So ironclad is this system that even as of 2011, 19 out of 20 marriages in India were conducted as per the dictates of the caste system.
What is Brahmanism?
On social media, there was also some specific outrage over the use of the qualifier “Brahmanical” to describe what was essentially the Hindu caste system. Again, this is not a new term. The use of caste within Hinduism has often been equated with Brahmanism, no less than by BR Ambedkar, the Chairman of the drafting committee of the Indian Constitution, caste reformer and one of the founding fathers of modern India. In a famous 1938 speech in Mahad, Ambedkar said:
“There are in my view two enemies which the workers of this country have to deal with. The two enemies are Brahmanism and Capitalism. By Brahmanism I do not mean the power, privileges and interests of the Brahmans as a community. By Brahmanism I mean the negation of the spirit of Liberty, Equality and Fraternity. In that sense it is rampant in all classes and is not confined to the Brahmans alone, though they have been the originators of it”.
Given this background, to portray the words “Brahmanism” or “Brahmanical” as somehow being solely against the community of Brahmins would be similar to characterising patriarchy as being bluntly against men. While patriarchy does seek to reduce the power of men that is only because this power is derived unfairly and in opposition to the principles of human equality. If a man feels threatened by the word “patriarchy” it would mean he supports such a system. In which case, his feeling threatened has little moral weight. Much the same can be said of “Brahmanical”.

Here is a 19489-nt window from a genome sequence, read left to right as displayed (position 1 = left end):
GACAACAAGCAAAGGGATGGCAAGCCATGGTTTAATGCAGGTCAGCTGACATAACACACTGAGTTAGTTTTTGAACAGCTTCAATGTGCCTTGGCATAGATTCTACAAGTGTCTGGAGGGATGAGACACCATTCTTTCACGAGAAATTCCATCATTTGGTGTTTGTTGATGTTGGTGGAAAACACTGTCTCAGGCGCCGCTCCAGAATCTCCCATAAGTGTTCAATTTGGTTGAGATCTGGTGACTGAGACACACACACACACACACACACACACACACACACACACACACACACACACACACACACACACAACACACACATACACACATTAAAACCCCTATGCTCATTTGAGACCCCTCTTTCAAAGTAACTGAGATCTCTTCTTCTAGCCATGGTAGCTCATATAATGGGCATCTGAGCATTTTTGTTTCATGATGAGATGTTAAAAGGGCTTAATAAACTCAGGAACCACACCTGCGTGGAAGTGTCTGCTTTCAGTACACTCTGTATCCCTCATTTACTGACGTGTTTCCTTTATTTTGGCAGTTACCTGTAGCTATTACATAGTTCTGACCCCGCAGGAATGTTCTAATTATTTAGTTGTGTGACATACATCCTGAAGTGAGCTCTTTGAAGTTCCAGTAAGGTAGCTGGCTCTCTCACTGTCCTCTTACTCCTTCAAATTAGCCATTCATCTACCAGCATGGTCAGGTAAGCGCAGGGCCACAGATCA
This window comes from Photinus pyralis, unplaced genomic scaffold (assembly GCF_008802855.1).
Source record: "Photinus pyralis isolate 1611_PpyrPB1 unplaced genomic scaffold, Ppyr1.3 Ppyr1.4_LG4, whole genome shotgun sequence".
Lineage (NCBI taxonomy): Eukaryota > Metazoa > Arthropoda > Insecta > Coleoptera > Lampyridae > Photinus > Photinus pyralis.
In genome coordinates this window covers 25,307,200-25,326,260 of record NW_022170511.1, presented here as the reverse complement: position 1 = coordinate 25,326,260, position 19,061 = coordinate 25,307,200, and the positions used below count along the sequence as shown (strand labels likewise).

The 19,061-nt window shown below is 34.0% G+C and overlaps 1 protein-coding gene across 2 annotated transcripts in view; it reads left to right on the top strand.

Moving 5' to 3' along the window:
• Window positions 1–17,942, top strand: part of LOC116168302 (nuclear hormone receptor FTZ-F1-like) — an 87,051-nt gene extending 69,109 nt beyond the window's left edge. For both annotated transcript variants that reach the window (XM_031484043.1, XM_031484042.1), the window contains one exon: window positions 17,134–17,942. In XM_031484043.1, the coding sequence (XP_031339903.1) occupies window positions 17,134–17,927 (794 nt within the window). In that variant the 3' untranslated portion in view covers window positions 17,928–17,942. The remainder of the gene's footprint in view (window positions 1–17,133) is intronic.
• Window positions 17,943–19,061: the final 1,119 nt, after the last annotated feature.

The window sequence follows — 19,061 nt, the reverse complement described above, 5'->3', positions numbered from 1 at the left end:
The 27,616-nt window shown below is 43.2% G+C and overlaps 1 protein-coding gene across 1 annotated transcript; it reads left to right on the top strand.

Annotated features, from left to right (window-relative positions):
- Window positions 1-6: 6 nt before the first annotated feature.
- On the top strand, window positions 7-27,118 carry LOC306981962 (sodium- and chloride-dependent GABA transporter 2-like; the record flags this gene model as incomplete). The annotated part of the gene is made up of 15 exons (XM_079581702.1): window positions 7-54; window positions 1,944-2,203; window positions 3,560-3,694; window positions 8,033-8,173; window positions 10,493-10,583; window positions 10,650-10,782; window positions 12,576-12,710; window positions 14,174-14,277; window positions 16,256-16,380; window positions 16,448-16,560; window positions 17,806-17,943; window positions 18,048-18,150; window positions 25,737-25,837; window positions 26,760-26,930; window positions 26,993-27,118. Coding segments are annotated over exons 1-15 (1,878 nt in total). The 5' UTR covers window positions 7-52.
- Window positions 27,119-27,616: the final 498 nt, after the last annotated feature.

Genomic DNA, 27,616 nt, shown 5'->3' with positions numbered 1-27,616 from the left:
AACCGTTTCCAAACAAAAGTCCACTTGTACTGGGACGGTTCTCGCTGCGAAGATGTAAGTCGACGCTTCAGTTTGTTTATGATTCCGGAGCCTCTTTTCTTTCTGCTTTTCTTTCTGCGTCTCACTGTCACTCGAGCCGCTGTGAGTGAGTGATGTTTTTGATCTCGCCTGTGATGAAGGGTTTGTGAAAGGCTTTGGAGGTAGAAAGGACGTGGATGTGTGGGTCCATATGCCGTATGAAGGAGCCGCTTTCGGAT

Are Brahmins a minority?
Probably the most curious reaction in all of this is the portrayal of Brahmins as a “minority” who “constitute 5% or less of India” by writer Hindol Sengupta. Hence, goes the argument, calls to end Brahmanical patriarchy are hate speech.
Such an understanding of “minority”, as simply a marker of numbers, is incorrect. By that absurd standard, the British in India before 1947 would have been a “minority” given their numbers were microscopic. Being a “minority” is not solely about numbers, it is also about power.
Brahmins are the polar opposite of being a minority given that there is barely any global parallel to the relative socio-economic dominance the community enjoys in modern India. Brahmins punch above their numerical weight in politics and dominate elite white collar jobs. One survey in 2006 found that Brahmins hold 49% of the top jobs in national journalism. When it comes to positions of high power, Brahmins go way past their numbers. This economic prosperity is, of course, underpinned by social dominance: Brahmins, for example, use caste surnames even as Dalits try and keep titles which can’t be traced back to their caste.
In this sort of iniquitous society, calls to end the system of caste are vital – not something to outrage over or apologise for.
Corrections and clarifications: This article has been edited to correct Jack Dorsey’s designation.